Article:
It's always hard to know what to make of teams after the competitive edge of their season has been diminished with fixtures still to play.

Some act like they're already dreaming of their summer holidays and are merely going through the motions. Others use the lack of pressure to their benefit, moving around the pitch in a collective swagger and using the freedom to produce their best stuff.

Well, there's certainly no doubt which of the two applied to Falkirk on Saturday evening as the Bairns celebrated their League One title triumph in style with a resounding 7-1 victory over a Montrose side who held them to a 0-0 draw at Links Park earlier in the campaign.

Going into Saturday, John McGlynn's men knew they just required a victory to seal the championship, but the trophy was handed to them before their evening encounter, live in front of the BBC Alba cameras, even kicked off as second-place Hamilton Accies toiled to a 0-0 draw with relegation-threatened Queen of the South.

In such circumstances, members of the Falkirk XI would have been forgiven for failing a breathalyser test before their hosts got the match under way. It seemed like one of those instances where the 90 minutes of action would be nothing more than a prelude to a party, but instead Falkirk brought the celebrations forward by a couple of hours as they rained goal upon goal on their sacrificial-lamb opponents as the jam-packed away end sung heartily throughout the contest.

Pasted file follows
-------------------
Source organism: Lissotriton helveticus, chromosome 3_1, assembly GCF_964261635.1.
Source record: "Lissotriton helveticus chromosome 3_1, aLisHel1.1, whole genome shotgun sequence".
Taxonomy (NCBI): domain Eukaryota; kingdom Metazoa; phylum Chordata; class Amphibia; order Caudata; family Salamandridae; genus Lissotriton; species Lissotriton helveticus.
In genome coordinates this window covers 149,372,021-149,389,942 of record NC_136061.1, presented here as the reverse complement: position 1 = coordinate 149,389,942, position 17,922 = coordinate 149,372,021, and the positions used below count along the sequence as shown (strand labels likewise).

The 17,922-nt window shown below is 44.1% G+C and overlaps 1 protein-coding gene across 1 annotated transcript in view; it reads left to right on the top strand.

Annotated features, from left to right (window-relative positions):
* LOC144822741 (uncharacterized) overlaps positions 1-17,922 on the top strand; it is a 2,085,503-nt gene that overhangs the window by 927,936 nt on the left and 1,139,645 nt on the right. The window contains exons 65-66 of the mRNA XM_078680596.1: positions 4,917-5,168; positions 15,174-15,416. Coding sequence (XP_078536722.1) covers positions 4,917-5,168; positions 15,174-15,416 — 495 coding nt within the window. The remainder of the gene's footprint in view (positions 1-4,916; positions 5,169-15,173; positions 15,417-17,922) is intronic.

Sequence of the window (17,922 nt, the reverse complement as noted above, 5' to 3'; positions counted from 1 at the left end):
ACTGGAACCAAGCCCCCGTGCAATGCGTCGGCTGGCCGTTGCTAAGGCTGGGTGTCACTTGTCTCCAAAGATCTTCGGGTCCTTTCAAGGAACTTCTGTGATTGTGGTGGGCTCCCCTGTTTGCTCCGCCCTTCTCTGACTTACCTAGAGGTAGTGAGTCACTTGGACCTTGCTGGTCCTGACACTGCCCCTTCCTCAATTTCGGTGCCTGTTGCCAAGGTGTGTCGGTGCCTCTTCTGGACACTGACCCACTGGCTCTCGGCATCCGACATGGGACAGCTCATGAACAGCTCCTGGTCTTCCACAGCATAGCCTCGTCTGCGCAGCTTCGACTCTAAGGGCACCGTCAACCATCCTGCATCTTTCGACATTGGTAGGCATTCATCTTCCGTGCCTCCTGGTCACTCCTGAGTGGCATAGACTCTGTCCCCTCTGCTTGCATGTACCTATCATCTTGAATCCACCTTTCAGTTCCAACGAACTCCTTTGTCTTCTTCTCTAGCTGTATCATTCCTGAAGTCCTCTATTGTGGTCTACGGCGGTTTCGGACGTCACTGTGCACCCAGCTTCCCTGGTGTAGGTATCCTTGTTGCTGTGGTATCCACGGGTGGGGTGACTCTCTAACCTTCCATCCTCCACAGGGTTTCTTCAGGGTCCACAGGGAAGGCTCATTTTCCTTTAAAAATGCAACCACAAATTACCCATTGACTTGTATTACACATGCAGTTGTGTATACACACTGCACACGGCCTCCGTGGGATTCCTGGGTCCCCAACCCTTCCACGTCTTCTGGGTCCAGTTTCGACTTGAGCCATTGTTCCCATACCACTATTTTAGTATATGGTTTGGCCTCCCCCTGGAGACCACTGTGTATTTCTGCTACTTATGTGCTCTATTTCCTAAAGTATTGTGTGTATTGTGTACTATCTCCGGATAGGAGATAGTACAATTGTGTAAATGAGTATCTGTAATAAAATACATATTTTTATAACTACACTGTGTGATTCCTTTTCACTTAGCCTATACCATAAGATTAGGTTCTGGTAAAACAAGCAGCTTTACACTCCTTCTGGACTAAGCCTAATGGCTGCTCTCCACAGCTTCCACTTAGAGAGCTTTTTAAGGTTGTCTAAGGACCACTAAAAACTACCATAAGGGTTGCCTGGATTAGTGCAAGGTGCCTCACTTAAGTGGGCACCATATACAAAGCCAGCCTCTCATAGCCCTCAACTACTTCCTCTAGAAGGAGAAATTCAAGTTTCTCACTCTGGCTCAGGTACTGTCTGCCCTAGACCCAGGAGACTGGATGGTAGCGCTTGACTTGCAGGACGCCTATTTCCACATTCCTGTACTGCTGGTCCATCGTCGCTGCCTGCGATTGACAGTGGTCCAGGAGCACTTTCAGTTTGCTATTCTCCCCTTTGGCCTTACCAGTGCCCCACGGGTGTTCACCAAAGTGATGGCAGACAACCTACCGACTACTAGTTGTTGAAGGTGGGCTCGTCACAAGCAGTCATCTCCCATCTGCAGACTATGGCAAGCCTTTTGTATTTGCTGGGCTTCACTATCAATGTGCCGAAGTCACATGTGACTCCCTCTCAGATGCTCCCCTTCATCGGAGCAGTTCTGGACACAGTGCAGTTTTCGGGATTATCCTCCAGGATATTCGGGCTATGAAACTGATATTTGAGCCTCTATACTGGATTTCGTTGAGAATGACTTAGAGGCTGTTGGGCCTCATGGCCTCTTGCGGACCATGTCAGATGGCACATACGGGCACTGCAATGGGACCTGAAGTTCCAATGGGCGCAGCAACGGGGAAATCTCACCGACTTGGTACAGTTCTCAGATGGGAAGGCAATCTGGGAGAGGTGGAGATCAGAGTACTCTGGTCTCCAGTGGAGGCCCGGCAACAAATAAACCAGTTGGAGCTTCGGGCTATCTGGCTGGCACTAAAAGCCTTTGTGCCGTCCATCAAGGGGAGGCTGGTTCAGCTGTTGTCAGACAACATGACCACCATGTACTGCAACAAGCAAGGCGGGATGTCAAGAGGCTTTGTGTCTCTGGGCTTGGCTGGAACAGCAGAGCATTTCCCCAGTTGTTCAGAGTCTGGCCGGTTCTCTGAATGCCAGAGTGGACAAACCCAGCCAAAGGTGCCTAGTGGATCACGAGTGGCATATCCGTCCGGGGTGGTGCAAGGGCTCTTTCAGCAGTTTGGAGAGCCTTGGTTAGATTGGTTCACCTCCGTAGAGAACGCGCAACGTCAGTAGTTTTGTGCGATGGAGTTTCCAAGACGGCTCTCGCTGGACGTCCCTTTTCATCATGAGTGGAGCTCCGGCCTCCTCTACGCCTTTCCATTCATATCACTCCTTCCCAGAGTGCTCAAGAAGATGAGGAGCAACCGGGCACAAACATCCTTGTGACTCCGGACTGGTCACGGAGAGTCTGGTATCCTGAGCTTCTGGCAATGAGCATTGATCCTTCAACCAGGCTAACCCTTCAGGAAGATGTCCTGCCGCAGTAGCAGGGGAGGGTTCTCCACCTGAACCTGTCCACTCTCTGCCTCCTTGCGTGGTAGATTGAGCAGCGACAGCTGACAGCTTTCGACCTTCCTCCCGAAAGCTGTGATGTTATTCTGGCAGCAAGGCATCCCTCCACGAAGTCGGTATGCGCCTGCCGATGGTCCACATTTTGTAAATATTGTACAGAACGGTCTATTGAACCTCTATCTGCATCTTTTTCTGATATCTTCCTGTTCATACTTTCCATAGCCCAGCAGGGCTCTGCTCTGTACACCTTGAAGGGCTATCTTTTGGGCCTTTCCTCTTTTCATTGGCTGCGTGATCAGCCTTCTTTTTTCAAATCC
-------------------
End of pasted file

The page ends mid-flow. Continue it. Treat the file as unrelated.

It was a fitting way for the title winners to put an exclamation point on their success. They have been thoroughly dominant through this term and will now seek to keep the momentum going and achieve an undefeated League One campaign. They are not only the undoubted best team in the division, they also play the best brand of football and exhibited this as they cut Montrose open at will.

The goal-fest also offers an interesting juxtaposition with the match that ultimately ended their promotion hopes last term. After falling way off Dunfermline Athletic in the title race, winning only three of their final ten league fixtures, Falkirk were humiliated in the first leg of their play-off semi-final encounter with Airdrieonians. Rhys McCabe's men were 4-0 up at the half en route to a 6-2 victory as Falkirk's defensive frailties ultimately became their undoing.